Frankenstein began as a short story written by Mary Wollstonecraft Shelley while she was on summer vacation in Switzerland with her husband, poet Percy Bysshe Shelley and with poet Lord Byron and physician-writer John William Polidori. The novel was first published anonymously in 1818 and was then followed by a revised version in 1831, crediting Mary Shelley as the author and including an autobiographical introduction that reflects on her life and on the novel’s authorship.
The novel’s themes center on the social and cultural aspects of society during Shelley’s lifetime, including the movement away from the intellectually confining Enlightenment. The characters in the novel reflect the struggle against societal control. The monster, in particular, is an outcast from society, and the reader is able to empathize with his subsequent rage at being ostracized. Nature and science, opposing forces during this time period, are important themes shaping the novel.
Early nineteenth century society’s views of human standards were associated with the natural sciences. Some literary critics suggest that nature and physiology, specifically anatomy and reproduction, are linked in literature. Irregularities in the human standard were therefore viewed as unacceptable by society, and through an innate reaction, these differences were rejected. Even though Frankenstein’s monster develops language skills, emotion, and consciousness, he appears as a grotesque being and is spurned by society because he does not fit any ideal.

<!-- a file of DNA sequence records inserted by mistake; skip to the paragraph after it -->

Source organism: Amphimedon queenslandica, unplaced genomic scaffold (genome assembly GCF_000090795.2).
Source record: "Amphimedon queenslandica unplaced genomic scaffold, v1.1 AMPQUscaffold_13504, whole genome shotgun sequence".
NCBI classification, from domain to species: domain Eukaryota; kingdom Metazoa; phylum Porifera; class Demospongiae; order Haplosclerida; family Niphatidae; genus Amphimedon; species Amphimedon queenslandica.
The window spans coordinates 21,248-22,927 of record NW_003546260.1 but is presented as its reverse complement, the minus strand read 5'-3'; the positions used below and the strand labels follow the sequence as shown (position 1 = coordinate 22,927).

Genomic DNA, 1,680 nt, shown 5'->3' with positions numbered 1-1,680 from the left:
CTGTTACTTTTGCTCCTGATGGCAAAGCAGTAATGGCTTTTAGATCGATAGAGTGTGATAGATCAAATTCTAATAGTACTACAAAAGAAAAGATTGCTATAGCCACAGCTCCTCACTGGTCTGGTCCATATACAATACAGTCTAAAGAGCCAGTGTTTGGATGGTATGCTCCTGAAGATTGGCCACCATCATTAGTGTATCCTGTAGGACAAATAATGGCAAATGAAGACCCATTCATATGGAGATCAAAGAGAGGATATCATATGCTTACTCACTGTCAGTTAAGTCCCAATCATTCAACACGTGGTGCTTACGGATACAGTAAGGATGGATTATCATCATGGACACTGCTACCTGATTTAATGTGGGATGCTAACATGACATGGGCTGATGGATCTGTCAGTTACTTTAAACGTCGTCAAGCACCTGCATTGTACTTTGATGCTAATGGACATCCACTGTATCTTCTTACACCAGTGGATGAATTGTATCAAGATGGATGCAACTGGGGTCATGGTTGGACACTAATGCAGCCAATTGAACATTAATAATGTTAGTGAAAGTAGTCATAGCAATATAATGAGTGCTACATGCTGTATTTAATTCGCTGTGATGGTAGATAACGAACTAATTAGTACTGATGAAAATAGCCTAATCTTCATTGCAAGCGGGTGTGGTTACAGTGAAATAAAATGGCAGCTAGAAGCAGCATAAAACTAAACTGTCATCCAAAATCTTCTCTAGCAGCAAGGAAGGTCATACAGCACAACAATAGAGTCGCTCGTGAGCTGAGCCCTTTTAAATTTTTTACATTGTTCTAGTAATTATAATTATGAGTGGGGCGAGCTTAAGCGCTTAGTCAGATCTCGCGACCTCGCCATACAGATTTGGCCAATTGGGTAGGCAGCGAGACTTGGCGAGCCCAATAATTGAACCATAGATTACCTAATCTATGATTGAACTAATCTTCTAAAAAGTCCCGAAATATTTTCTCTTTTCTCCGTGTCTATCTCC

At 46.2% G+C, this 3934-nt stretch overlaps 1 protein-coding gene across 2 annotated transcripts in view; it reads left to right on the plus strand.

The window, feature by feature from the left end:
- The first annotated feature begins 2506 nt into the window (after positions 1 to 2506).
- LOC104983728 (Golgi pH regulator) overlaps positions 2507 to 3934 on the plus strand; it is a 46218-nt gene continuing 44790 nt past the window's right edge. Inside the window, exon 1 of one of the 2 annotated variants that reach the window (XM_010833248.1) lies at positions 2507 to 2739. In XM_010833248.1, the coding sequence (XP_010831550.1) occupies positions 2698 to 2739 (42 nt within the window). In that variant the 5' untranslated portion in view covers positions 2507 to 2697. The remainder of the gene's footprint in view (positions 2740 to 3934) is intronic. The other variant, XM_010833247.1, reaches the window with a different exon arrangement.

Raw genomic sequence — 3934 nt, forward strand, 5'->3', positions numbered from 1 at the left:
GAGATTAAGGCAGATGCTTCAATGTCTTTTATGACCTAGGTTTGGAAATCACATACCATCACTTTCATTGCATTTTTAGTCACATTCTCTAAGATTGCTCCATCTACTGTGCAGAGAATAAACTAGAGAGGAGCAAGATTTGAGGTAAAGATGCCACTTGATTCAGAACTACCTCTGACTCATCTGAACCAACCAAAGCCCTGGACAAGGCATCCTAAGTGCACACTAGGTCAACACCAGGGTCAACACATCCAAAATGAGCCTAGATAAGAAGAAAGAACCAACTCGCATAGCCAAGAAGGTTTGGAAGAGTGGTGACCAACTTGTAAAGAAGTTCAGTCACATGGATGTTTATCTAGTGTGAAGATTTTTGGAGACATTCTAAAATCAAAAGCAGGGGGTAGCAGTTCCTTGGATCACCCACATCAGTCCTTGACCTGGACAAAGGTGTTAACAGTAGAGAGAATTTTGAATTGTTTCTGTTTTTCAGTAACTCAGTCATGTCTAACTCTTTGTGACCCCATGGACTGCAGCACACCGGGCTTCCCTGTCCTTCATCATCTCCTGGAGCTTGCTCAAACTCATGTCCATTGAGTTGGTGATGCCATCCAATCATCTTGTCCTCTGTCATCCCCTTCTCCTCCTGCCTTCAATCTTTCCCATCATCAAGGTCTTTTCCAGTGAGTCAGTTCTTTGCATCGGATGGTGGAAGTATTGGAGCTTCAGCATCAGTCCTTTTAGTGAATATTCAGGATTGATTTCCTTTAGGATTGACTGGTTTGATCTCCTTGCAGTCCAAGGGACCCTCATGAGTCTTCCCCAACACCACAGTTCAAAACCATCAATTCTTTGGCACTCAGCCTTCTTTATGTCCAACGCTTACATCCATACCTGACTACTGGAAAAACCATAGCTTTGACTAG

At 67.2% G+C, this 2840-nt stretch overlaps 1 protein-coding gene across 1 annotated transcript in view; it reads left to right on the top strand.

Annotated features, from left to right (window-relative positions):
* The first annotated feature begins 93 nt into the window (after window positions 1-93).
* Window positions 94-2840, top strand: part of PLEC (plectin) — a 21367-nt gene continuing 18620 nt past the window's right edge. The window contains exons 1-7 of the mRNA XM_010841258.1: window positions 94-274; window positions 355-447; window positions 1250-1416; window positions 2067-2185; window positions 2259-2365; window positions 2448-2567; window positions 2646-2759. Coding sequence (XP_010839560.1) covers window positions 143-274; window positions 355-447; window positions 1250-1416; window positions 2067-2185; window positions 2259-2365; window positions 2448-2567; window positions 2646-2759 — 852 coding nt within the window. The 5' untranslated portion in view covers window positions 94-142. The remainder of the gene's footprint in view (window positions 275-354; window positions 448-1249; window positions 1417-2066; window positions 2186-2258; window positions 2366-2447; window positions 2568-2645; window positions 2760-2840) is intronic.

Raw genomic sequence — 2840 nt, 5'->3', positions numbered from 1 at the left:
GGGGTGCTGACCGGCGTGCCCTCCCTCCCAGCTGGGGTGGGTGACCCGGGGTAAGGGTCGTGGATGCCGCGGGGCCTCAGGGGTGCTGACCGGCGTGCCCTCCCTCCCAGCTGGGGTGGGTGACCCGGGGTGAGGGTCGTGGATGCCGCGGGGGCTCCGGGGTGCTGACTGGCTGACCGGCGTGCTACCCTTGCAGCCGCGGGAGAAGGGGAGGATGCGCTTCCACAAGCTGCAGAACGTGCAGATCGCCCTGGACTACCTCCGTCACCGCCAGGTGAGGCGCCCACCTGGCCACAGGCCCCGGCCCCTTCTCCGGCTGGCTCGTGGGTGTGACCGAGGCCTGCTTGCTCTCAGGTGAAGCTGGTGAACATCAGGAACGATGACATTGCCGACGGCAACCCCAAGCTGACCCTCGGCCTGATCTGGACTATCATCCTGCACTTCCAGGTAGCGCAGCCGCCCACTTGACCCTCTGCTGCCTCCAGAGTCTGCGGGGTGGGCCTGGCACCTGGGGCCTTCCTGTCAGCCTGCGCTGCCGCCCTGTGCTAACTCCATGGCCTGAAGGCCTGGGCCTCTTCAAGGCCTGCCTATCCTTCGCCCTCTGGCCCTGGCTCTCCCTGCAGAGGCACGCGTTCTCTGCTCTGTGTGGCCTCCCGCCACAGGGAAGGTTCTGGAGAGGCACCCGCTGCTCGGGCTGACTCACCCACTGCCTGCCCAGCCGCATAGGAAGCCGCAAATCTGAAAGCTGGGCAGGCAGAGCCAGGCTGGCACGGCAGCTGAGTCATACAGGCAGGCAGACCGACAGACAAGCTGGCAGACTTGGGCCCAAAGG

Shelley employs many stylistic techniques in Frankenstein. She uses explorer Robert Walton’s epistolary communication with his sister as part of an outer frame structure that segues into a flashback of Victor Frankenstein’s experiences leading up to and after the creation of the monster. First-person narrative is used in Walton’s voice, while the core chapters offer Victor’s personal narration. In addition, Shelley uses dialogue to...
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